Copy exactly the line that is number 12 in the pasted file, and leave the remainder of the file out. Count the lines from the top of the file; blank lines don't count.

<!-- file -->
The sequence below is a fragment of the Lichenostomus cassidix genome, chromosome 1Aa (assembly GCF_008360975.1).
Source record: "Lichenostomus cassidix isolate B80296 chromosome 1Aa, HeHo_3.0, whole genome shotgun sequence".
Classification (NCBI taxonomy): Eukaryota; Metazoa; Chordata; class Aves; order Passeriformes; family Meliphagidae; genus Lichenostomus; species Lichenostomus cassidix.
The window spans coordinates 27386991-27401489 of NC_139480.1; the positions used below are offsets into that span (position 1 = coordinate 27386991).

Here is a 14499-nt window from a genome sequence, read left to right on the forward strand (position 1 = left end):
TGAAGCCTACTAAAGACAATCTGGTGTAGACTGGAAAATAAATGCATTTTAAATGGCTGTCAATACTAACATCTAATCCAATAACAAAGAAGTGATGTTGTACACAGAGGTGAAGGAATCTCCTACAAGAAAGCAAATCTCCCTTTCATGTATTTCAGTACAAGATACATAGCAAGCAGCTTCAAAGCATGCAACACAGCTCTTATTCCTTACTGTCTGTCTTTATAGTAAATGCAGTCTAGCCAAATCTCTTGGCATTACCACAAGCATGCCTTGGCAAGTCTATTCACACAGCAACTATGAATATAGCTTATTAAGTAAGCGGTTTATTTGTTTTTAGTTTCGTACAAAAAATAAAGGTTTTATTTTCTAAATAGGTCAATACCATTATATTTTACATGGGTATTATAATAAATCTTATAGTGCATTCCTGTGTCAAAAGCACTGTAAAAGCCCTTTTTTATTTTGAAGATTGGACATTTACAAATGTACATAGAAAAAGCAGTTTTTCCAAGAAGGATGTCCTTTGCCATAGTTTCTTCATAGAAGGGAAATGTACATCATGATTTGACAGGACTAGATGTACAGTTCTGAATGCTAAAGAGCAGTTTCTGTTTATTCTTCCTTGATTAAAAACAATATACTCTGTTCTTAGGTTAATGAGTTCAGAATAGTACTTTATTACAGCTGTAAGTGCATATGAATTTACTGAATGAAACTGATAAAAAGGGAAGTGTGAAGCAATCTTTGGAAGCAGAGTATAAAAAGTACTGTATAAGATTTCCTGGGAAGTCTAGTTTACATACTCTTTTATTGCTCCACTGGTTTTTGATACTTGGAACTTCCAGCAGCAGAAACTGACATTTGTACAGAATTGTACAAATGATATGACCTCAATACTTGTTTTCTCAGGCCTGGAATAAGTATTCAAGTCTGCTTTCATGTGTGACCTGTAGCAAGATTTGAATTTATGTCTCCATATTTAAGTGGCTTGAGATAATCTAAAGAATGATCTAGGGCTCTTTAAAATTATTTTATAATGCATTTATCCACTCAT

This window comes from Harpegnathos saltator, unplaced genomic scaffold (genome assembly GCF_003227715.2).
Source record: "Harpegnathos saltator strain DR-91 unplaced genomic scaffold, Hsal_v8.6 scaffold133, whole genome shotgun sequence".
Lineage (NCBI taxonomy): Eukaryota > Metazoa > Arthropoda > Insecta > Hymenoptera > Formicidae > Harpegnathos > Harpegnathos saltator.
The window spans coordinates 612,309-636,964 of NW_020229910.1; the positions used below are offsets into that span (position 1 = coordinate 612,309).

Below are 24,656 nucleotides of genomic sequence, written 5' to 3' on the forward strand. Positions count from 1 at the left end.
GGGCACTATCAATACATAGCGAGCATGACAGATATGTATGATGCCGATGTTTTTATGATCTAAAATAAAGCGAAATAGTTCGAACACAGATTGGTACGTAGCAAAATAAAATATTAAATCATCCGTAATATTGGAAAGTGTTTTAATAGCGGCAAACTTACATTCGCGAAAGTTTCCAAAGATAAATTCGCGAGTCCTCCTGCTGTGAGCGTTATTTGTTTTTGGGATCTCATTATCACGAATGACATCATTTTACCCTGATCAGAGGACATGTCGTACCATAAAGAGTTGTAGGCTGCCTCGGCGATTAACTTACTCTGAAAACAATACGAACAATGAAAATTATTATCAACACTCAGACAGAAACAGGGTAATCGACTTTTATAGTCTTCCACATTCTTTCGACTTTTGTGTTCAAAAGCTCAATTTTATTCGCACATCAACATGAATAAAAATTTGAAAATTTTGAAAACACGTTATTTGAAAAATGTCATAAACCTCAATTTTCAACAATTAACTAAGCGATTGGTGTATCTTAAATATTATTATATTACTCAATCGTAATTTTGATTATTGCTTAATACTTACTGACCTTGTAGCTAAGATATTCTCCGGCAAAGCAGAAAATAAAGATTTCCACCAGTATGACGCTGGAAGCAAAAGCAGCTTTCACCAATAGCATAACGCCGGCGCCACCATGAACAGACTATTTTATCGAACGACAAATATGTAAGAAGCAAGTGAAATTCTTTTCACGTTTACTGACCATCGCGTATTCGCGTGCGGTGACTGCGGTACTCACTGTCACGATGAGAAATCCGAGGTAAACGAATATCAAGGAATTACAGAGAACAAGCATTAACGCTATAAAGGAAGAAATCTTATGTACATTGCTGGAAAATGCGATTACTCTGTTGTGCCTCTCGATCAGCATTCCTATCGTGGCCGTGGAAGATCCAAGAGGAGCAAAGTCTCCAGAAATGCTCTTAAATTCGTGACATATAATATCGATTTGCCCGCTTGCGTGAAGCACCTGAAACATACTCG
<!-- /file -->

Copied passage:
GGGCACTATCAATACATAGCGAGCATGACAGATATGTATGATGCCGATGTTTTTATGATCTAAAATAAAGCGAAATAGTTCGAACACAGATTGGTACGTAGCAAAATAAAATATTAAATCATCCGTAATATTGGAAAGTGTTTTAATAGCGGCAAACTTACATTCGCGAAAGTTTCCAAAGATAAATTCGCGAGTCCTCCTGCTGTGAGCGTTATTTGTTTTTGGGATCTCATTATCACGAATGACATCATTTTACCCTGATCAGAGGACATGTCGTACCATAAAGAGTTGTAGGCTGCCTCGGCGATTAACTTACTCTGAAAACAATACGAACAATGAAAATTATTATCAACACTCAGACAGAAACAGGGTAATCGACTTTTATAGTCTTCCACATTCTTTCGACTTTTGTGTTCAAAAGCTCAATTTTATTCGCACATCAACATGAATAAAAATTTGAAAATTTTGAAAACACGTTATTTGAAAAATGTCATAAACCTCAATTTTCAACAATTAACTAAGCGATTGGTGTATCTTAAATATTATTATATTACTCAATCGTAATTTTGATTATTGCTTAATACTTACTGACCTTGTAGCTAAGATATTCTCCGGCAAAGCAGAAAATAAAGATTTCCACCAGTATGACGCTGGAAGCAAAAGCAGCTTTCACCAATAGCATAACGCCGGCGCCACCATGAACAGACTATTTTATCGAACGACAAATATGTAAGAAGCAAGTGAAATTCTTTTCACGTTTACTGACCATCGCGTATTCGCGTGCGGTGACTGCGGTACTCACTGTCACGATGAGAAATCCGAGGTAAACGAATATCAAGGAATTACAGAGAACAAGCATTAACGCTATAAAGGAAGAAATCTTATGTACATTGCTGGAAAATGCGATTACTCTGTTGTGCCTCTCGATCAGCATTCCTATCGTGGCCGTGGAAGATCCAAGAGGAGCAAAGTCTCCAGAAATGCTCTTAAATTCGTGACATATAATATCGATTTGCCCGCTTGCGTGAAGCACCTGAAACATACTCG